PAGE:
More history, culture, and art can be discovered in Indiana's cemeteries. Some of the best have beautiful statuary, trees, and hills. Crown Hill, of course, is the greatest of all with one of the city's highest points at James Whitcomb Riley's grave and final resting place of John Dillinger, Alexander Ralston, James Baskett, Benjamin Harrison, Zerelda Wallace, and dozens of other historic and cultural luminaries. Hoagy Carmichael's grave in Bloomington, Eugene Debs in Terre Haute, Tony Zale in Portage, Ryan White in Cicero, Frances Farmer in Fishers, Oscar Charleston in Floral Park Cemetery on Indy's west side, the Chevrolet Brothers in Holy Cross Cemetery on Indy's south side, and James Hubert "Tarzan" Pierce in Shelbyville are just some of the other famous graves in Indiana that are on my list of favorite places.

In Indianapolis, my favorite events include any Indy Fringe performance, especially the annual kickoff at the Athenaeum, any charity event at the beautiful Indiana Rooftop Ballroom, any low budget pro wrestling matches at WCWO Arena (an automotive garage on Kentucky Avenue), and any play, concert, beer tasting, or book reading I would attend with the aforementioned Rita Kohn. Outstate (and at Indy's Speedrome) I discovered the fun of watching small oval racing. Dirt and asphalt tracks from Kokomo to Lawrenceburg to Terre Haute's Action Track all provided wonderful entertainment with sprint, midget, and modified car racing. The best out state event I attended by far though was the Schnellville, Indiana Sesquicentennial Parade. There were more floats than Schnellville's population of 170. The community spirit at the parade was wholesome and fun. I attended that parade with BYB leader Andrew Retz and that same day we sought out and found five of Indiana's six moon trees - trees that grew from seeds taken to the moon on Apollo 14. We later filled our bucket list item by finding the sixth Indiana moon tree near Cannelton.

I would be remiss if I didn't mention a few other places around Indiana that made my time here truly feel like home. My adopted home neighborhood of Irvington has great history, restaurants, and locally owned businesses. Fair Oaks Farms at I-65 mile marker #220 always provided a respite on my commute to and from Milwaukee for a warm grilled cheese sandwich or cold dish of delicious vanilla ice cream and the opportunity to watch the cheese and ice cream being made! And Whiting, an Indiana Lake Michigan shore community that has a feel of a rural Norman Rockwell town with an annual pierogi festival, weekly hot rod shows on its main street in the summer, and the oldest single screen movie house in Northwest Indiana.

The Landmark For Peace Memorial at the site of Robert Kennedy's most famous speech where he told a crowd of his African American supporters about Martin Luther King's assassination on April 4, 1968 is one of my favorite places. I didn't visit it quite as often as I did the Indiana World War Memorial, but it was definitely my second most visited historic Indiana destination. I enjoyed taking people there and telling them the story about RFK's insistence on going through with the planned stop on his presidential campaign, giving the incredible speech extemporaneously and being credited with preventing violence in Indy that night.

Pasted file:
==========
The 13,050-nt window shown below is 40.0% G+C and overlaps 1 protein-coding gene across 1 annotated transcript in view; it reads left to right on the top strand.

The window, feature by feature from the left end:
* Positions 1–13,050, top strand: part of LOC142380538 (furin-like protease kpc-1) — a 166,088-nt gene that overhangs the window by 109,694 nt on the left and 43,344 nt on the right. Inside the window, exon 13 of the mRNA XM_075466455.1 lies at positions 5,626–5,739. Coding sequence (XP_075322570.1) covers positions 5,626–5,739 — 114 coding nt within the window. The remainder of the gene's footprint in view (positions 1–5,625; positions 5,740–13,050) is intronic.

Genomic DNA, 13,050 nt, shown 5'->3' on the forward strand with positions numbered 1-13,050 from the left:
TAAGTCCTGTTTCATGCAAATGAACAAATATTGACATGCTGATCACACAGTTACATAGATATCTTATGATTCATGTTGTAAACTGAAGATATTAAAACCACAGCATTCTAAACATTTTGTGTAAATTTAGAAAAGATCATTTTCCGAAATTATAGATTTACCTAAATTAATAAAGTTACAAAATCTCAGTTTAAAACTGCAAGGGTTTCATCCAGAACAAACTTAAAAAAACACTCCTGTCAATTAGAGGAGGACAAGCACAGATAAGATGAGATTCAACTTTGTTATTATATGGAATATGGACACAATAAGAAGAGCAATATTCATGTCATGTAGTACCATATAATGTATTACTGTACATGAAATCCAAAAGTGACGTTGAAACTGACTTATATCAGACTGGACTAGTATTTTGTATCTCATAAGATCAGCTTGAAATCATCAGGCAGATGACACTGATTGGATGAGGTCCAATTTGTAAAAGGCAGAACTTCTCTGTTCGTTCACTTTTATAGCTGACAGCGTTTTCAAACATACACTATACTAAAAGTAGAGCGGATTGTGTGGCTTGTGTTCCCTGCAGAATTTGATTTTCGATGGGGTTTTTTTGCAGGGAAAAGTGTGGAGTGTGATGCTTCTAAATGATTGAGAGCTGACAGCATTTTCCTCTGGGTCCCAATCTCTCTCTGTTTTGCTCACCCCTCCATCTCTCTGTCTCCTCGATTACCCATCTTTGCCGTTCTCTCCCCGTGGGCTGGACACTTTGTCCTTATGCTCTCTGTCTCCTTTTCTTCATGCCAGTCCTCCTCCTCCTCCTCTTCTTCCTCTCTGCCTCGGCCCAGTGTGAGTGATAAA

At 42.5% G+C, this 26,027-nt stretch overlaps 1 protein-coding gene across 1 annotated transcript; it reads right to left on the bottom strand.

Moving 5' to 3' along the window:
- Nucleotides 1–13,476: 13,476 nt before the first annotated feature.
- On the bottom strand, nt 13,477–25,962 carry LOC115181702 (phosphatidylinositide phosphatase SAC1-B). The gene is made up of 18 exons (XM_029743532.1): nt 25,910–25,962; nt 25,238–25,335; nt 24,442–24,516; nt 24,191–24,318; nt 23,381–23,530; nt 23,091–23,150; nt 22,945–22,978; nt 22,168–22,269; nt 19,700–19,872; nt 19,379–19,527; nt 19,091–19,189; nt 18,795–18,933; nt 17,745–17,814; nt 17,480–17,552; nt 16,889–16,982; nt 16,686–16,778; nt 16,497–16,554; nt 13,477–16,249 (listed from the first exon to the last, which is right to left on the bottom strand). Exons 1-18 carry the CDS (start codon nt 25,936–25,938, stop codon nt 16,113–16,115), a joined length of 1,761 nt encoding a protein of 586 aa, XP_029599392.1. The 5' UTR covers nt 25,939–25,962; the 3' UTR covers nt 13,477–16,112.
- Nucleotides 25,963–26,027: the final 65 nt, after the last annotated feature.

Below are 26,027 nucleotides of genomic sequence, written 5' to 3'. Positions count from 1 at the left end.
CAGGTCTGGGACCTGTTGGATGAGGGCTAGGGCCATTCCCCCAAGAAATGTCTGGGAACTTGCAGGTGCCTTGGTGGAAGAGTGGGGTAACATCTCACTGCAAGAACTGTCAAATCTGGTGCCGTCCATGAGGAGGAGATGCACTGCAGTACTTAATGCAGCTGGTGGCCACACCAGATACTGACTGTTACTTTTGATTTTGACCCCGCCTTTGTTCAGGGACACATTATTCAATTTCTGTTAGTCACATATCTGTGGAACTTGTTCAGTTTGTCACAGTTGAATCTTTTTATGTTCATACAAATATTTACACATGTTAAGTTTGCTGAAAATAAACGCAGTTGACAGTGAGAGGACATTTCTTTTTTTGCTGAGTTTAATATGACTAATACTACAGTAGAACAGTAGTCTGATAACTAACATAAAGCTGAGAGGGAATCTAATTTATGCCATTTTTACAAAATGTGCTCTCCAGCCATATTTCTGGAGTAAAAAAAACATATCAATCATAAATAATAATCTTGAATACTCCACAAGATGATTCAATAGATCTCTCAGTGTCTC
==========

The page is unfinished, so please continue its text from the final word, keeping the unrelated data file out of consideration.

Editor's note: Address of memorial - 1702 Broadway St. Indianapolis, IN 46202

All these places and all these people in Indiana always made me feel at home and for that I will always be grateful.

11. One of the things that I’ve always been impressed about by you is your approach-ability and interactions with the fans. I’ve heard others say they are surprised to find themselves having in-depth conversations (not just soccer related) with someone who is so well-known in the soccer business. As you head off to a competing NASL team, how do you want the Indy Eleven supporters, and even casual fans, to remember you and what would you like them to know about you that they might not already know?

PJW: I hope they remember me as someone who cared about their state and worked hard to add a quality team to the Indiana sports landscape. I don't think most fans realize that leading a team is like being a goalkeeper - I get too much credit when things go well and too much blame when things go poorly. It really is a team effort and the successes of Indy Eleven are due to everyone on the team, starting with Ersal Ozdemir and including every team and front office staff member.


Jeff C. said...

Thanks so much for that interview (and thanks to Peter for agreeing to do it). I'm really saddened by his departure. He was not an unalloyed success--he seems to have underestimated what it would take to be successful on the field in the NASL, and two years later the team is still struggling to overcome some of the missteps that grew out of that misperception. But his enthusiasm, his embrace of Indianapolis, and his regular engagement with the fanbase were vital to building the team--something that our current president (whom a friend refers to as "Silent Jeff") could learn from.

Don said...

Great interview.

Peter will be missed.

peter wilt said...


Came across this article today while searching something Indy Eleven related. It is a great read and reminded me of the terrific experience i had in Indiana. Just a month after this piece, we were holding up our first trophy (platter!).